Sunday, March 20, 2011

Report #21

It is rare to find individuals who are uniquely their own character. I think the Coen brothers can say this better than me:

Now this story I'm about to unfold took place back in the early nineties--just about the time of our conflict with Sad'm and the Eye-rackies. I only mention it 'cause some- times there's a man--I won't say a hee-ro, 'cause what's a hee-ro?--but sometimes there's a man. And I'm talkin' about the Dude here-- sometimes there's a man who, wal, he's the man for his time'n place, he fits right in there--and that's the Dude, in Los Angeles.

I went out on the 2nd ring again, this time to the Northwest section at Xizhimen. There is a large public plaza that spans across the entire highway as it dips below grade. On top of this land bridge are kite-flyers scattered throughout the square and a few kite vendors. There were also inline skaters blasting dub-step through a tiny boom-box while they weaved in and out of plastic cones and did fancier versions of hockey-stops. Four or five tricycles with boxed enclosures rolled up and began unloading dozens of roller skates and inline skates, laying them out in an orderly array. These were mobile roller skate vendors, unaffiliated with one another, but cooperative in that they kept their prices fixed: 5 RMB for a pair of skates for the evening.

The real treasure of the visit was this Dude, an old Beijing man who also had a tricycle (pickup truck style, no box) with four ‘Wangtong Birds’ tethered to a homemade perch on the handlebars. At first I was drawn to the birds, which are a cobalt blue and grey with bright yellow beaks, a little bigger than a cardinal. It wasn’t clear whom they belonged to until Jenny spotted a man casually strolling about 10 feet away from the tricycle who was wearing, not by accident, a blue and yellow jumpsuit. This man was in his 70’s, his white hair wind-blown, but he was fit and the jumpsuit and fanny pack he wore made him look the part too. He had the swagger of guy who was completely at home.

We wanted to get a photo of him with the birds to show the matching outfits, but his purposeful vibe made him seem unapproachable. Then he walked over to his four birds and took one off from the perch, grasping its body in his hand. He took out some sort wooden tube, which he stuck under his bottom lip pointing it up in the air. With both hands he hurled the bird into the air and it began to fly about 30 feet up. He blew into the tube and bird came flying back to his hand. It was though the bird was attached to string like a yo-yo. Once it returned to his hand he fed it some seeds. We watched this routine several times until it was clear that the tube was actually a miniature blowgun and there were no strings attached, the bird is trained to catch a plastic bead that the man fired into the air, return it to his hand, and get a reward of seeds.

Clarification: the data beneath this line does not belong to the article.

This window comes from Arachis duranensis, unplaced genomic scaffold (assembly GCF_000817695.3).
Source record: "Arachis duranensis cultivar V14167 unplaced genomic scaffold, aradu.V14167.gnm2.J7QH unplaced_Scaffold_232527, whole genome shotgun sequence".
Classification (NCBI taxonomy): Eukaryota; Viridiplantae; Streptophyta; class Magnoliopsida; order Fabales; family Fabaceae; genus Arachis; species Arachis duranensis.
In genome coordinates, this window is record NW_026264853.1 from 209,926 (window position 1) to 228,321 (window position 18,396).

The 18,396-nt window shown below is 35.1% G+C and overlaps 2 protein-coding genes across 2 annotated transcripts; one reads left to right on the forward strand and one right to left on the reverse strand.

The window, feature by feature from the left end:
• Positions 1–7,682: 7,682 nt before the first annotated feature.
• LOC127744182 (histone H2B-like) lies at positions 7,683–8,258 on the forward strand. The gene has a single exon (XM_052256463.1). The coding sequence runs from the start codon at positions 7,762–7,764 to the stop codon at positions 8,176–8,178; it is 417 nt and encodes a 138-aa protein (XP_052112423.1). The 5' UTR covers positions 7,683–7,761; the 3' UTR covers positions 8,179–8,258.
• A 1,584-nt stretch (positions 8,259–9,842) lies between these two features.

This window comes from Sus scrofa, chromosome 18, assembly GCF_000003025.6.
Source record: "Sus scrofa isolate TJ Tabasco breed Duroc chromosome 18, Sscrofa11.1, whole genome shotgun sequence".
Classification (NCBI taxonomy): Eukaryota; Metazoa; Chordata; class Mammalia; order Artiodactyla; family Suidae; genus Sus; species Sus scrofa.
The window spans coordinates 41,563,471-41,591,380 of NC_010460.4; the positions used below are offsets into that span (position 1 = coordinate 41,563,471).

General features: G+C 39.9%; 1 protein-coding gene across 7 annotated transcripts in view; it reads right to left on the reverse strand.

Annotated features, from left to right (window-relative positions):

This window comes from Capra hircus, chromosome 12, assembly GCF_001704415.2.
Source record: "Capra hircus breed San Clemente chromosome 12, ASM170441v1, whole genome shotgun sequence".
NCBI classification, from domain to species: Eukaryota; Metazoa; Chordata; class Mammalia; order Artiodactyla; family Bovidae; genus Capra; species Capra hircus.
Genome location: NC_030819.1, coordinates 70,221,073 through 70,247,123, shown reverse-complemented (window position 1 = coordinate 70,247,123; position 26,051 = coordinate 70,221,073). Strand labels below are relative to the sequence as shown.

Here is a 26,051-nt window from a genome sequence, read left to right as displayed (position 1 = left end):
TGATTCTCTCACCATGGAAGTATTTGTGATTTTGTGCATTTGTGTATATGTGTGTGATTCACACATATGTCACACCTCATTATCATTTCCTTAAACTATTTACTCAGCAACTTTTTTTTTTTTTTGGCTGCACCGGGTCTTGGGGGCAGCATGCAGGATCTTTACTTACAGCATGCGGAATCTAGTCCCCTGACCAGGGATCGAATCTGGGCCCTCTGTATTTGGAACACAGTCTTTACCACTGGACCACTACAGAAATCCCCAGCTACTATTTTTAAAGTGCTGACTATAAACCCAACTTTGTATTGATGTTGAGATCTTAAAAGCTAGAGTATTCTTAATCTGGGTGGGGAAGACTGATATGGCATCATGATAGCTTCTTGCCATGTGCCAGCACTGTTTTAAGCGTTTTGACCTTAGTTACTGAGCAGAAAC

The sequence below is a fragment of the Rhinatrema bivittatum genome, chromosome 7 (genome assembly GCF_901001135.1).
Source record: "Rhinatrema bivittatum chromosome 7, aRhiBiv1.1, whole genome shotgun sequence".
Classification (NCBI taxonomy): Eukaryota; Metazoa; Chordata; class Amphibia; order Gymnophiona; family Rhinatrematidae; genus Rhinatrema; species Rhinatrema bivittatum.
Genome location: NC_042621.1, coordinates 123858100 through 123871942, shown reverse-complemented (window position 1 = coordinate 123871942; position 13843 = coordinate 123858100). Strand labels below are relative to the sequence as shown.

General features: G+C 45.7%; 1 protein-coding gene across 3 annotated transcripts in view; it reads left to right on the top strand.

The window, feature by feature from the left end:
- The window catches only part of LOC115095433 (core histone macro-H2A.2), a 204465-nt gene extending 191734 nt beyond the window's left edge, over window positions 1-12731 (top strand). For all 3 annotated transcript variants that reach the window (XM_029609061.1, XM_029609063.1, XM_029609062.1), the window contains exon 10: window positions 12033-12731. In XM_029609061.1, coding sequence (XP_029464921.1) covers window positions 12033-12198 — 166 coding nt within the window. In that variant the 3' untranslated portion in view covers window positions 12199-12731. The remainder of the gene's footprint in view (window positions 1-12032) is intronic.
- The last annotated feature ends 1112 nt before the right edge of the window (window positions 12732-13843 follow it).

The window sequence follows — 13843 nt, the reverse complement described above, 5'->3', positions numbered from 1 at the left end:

The man went through his birds one by one, giving each one a turn. He put away the blowgun and took out a slingshot from his fanny pack, and hurled the bird into the air. This time the bird really took off. It flew about 100 feet up in the air making large circles around the plaza. The man walked about 20 paces away from his trike and fired the sling shot straight up just as the bird was circling around. Its wings flapped haphazardly for a moment and it maneuvered off course, then loyally flew back to the man’s hand as he walked back with his arm extended not even looking as the bird approached from behind.

This was his act. He didn’t have a tip jar asking for money, he just did his thing, and then rode home. Jenny and I tried to interview him, but he wasn’t very talkative, which my white face and long microphone didn’t make any better. We did manage to get a few tidbits out of him: he’s retired, he just does this when he feels like it, he lives in the neighborhood, it takes a year to train one of the birds, and his birds are about 4 years old. There wasn’t enough time before he began riding away to ask: How did you become so cool? Do you wear the jumpsuit all the time or just during your routine? Are you a wizard? Do you want an apprentice?

No comments:

Post a Comment